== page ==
Europe's military ambitions

Europe's military ambitions

Bulletin article
Klaus Naumann
01 June 2000

The European Union's 'Headline Goal', agreed at the Helsinki Summit in December 1999, calls for the creation of a 60,000-strong rapid-reaction force by 2003. Turning that goal into reality is extremely difficult. To deploy and sustain such a force in a combat zone for a year would require - given the need to rotate troops in and out of the area - the equivalent of about 45 brigades, plus the supplies and logistics needed to back them up, and relevant naval and air support.

However, the EU member-states currently lack many of these capabilities, particularly in 'C4ISR' (command, control, communications, computers, intelligence, surveillance and reconnaissance). They also lack air and sea transport and logistical support. Thus the 'donors' conference' which the EU plans for later this year - at which governments will pledge existing capabilities - will not be enough to create an effective reaction force. So the EU should begin a force planning exercise urgently.

The EU needs a modern, mobile broadband 'C4' system. It will also need independent 'ISR'. For that, as with C4, the EU should strive for capabilities that are interoperable with those of NATO (that is, European equipment should be compatible with, and complementary to, that of NATO). Yet the tasks that the EU's expeditionary force is likely to undertake - humanitarian relief, peacekeeping and peace enforcement - will probably not require satellite imagery of a military quality. Most, if not all, the EU's needs could be met either by commercial satellites or by photos provided by the US.

What Europe does need is its own multinational ground surveillance capability, on the model of NATO's fleet of early-warning AWACS aircraft, so that EU aircraft with powerful radars can monitor what is going on in a battlezone. The EU should also collectively purchase unmanned reconnaissance aircraft, such as America's Global Hawk.

The EU should establish a sea command and an air transport command, to manage the movement of men and equipment for the expeditionary force, and to provide air-to-air refuelling. They could control multinational formations, such as an EU squadron of transport planes, or task forces formed by pooling national assets. These commands will need modern equipment, which should preferably be standardised and European-made.

In the longer term the EU should consider establishing a European strike capability, which could be based around unmanned aircraft carrying supersonic cruise missiles. The final step in this force planning process would be for the EU governments to agree upon the national contributions that each would make to the expeditionary force, plus the supporting air and naval forces.

While interoperability between these European forces and NATO is highly desirable, EU members should give priority to interoperability among the Europeans, for it is they who will shoulder the burden of missions involving long-term deployments, such as in Bosnia or Kosovo. Equipment ranging from satellite-guided ammunition to the night-fighting devices used by infantry should be interoperable throughout Europe.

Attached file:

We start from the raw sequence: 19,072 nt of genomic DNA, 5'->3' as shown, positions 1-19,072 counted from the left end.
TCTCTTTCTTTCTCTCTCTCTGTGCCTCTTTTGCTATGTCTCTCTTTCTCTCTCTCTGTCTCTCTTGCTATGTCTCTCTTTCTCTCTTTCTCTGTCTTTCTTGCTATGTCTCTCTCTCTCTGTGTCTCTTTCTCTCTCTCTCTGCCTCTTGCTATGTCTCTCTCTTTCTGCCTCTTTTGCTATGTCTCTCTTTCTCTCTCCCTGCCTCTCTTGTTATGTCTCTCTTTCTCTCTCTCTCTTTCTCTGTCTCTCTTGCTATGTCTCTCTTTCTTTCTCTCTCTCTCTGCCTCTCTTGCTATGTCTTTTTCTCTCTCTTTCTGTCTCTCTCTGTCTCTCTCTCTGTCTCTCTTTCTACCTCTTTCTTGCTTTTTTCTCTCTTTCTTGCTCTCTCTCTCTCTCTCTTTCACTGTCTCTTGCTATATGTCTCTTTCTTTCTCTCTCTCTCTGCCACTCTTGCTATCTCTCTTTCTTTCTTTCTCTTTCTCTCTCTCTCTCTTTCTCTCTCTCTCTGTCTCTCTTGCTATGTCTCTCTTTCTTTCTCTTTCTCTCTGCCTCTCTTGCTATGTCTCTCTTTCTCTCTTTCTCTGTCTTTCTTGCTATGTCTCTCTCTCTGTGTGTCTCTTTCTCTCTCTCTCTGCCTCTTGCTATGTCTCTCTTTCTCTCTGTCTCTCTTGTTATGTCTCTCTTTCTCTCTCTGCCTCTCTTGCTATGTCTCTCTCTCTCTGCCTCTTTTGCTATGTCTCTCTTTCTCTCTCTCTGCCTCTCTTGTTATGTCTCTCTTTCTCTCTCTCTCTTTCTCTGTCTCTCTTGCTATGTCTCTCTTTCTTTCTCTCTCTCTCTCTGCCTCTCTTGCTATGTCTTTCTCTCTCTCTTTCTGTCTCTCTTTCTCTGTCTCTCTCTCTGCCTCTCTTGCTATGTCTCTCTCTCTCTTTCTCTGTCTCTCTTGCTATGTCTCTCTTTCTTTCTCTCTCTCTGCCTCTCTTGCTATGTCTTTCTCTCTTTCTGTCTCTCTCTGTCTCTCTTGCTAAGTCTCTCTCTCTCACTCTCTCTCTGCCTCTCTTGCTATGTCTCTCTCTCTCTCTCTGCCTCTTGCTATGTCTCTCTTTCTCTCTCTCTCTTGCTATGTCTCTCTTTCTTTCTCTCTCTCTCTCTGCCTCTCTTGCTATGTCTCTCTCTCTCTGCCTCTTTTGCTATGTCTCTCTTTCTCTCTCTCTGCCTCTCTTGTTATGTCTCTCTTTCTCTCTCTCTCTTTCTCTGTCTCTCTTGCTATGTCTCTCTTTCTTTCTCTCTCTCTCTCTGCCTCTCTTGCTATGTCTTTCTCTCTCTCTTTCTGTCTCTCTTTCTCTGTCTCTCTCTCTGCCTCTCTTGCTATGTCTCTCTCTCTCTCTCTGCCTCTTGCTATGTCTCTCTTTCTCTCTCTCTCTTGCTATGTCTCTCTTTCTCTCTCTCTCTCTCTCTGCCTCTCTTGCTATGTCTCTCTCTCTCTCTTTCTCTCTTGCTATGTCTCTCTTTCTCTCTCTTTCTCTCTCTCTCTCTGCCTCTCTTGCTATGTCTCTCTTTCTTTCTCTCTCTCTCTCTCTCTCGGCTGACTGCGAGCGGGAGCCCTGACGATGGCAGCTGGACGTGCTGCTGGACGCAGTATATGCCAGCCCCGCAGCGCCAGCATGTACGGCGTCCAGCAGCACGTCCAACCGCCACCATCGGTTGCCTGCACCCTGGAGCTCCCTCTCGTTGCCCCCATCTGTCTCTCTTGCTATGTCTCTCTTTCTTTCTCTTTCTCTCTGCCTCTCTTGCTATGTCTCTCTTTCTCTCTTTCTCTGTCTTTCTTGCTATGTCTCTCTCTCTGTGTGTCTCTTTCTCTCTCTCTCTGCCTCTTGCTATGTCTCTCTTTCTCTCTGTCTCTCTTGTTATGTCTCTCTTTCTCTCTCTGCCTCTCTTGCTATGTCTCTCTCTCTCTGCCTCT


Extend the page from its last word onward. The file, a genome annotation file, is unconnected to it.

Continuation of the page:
The fulfilment of the headline goal will require a major capital investment. But the reality is that no EU country is likely to increase its defence budget. So how can Europe generate the necessary resources? NATO could save some money by spending more of its commonly-funded budget on commercially- available, as opposed to military, technologies and supplies. Thus NATO could find a way to start financing its urgently-needed airborne ground surveillance programme.

The EU itself should organise common procurement of assets such as aircraft for transport and air-to-air refuelling. These purchases should be made through a common EU fund to which all member-states would contribute. The fund should be kept separate from the EU budget, reflecting the fact that European defence is an inter-governmental, rather than a supranational activity.

There is still a lot of money to be saved in national defence budgets. Many governments could slim down parts of their armed forces. They should outsource non-frontline activities wherever possible, eliminate duplication between the services, and introduce modern business practices to the civilian side of defence administration.

Governments should review all procurement and R&D programmes, cancelling those for which off-the-shelf or commercial solutions are available, as well as those which duplicate work going on in other countries. More co-ordination of the EU governments' R&D programmes - on which they spend a combined $10 billion a year - and more industrial co-operation would do a lot to help.

If the EU governments took the above steps, their armed forces could be modernised and reorganised within ten years. These moves towards integration will not lead to a European army, for which the political will does not exist. But they will enable the EU to take more responsibility for Europe, and to act alongside its NATO allies. The creation of an EU expeditionary force will enable Europe to act in solidarity with its partners where common interests are at stake, but will also allow Europe to keep its own backyard and immediate periphery in good order. This capability-oriented approach will strengthen NATO and enhance Europe's ability to act beyond the realm of economics.

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